I'm looking for a online resource that lets me find the solubility at of any solute (e.g Choline Chloride, Sodium Hydroxide, Dextrose) in any solvent (e.g. Ethylene Glycol, Oleic Acid, Isopropanol, Water). Preferably, I'd like a webpage that lets me enter solute and solvent, then gives the answer, but even just lookup tables would be helpful.


1 Answer 1


You need to narrow down your question. Currently, the potential solutes include NaOH (inorganic salt), dextrose (organic neutral compound), and choline chloride (organic quaternary ammonium salt) on one hand, and on the other hand a wide range of potential solvents. It is unlikely a single database will (ever) cover such a broad range of possibilities.

Nevertheless, there are some resources that may be useful to consult. For example solubility tables like this or the properties tables for some of the compounds in wikipedia, like here. If you know both solvent, and solute, NIST-IUPAC's solubility database here may be worth to visit.

If your institution / library provides access to Reaxys/Beilstein (a commercial database by Elsevier), you may find solubility data in the category of physical properties. This database covers both organic and inorganic (including metal organic) compounds and will provide you both the numerical value, as well the primary reference.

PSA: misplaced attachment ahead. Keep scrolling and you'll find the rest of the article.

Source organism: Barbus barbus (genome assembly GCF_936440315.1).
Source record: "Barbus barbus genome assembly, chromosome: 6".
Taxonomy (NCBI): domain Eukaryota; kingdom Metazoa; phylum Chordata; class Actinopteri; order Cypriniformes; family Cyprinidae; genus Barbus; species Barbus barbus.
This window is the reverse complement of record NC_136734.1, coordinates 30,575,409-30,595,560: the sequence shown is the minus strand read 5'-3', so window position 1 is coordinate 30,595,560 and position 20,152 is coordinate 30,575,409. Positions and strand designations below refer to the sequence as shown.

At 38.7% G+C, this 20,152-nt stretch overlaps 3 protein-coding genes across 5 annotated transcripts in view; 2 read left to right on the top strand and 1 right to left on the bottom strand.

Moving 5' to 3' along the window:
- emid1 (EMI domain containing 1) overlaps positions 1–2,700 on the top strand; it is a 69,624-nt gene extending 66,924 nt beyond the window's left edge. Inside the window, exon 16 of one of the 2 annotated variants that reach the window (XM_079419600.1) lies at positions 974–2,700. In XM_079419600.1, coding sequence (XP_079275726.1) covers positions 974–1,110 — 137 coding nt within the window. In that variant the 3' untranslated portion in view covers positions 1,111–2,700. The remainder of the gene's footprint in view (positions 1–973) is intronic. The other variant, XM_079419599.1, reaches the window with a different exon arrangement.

• $\begingroup$ Reaxys/Beilstein sounds really interesting, but I don't have an institution / library that provides access. is there any kind of public portal to it? $\endgroup$
    – Cassie
    Apr 13, 2017 at 23:04
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    $\begingroup$ @Cassie chat.stackexchange.com/rooms/57110/solubility-data $\endgroup$
    – Buttonwood
    Apr 14, 2017 at 12:41
  • $\begingroup$ @Buttonwood: This is a great link / idea but it seems to be dead (when I click on it at least). $\endgroup$
    – Hans
    Aug 26, 2022 at 17:23
  • $\begingroup$ @Hand The first three links point to Wikipedia, all functional. The fourth (nist.gov) requires e.g., NoScript for the Firefox web browser to enable JavaScript. The link to the chatroom still is accessible when NoScript is temporarily switched-off, too, with pointers to materials.springer.com, CRC Handbook of Chemistry and Physics, Perry's Chemical Engineers' Handbook, etc. $\endgroup$
    – Buttonwood
    Aug 27, 2022 at 17:25

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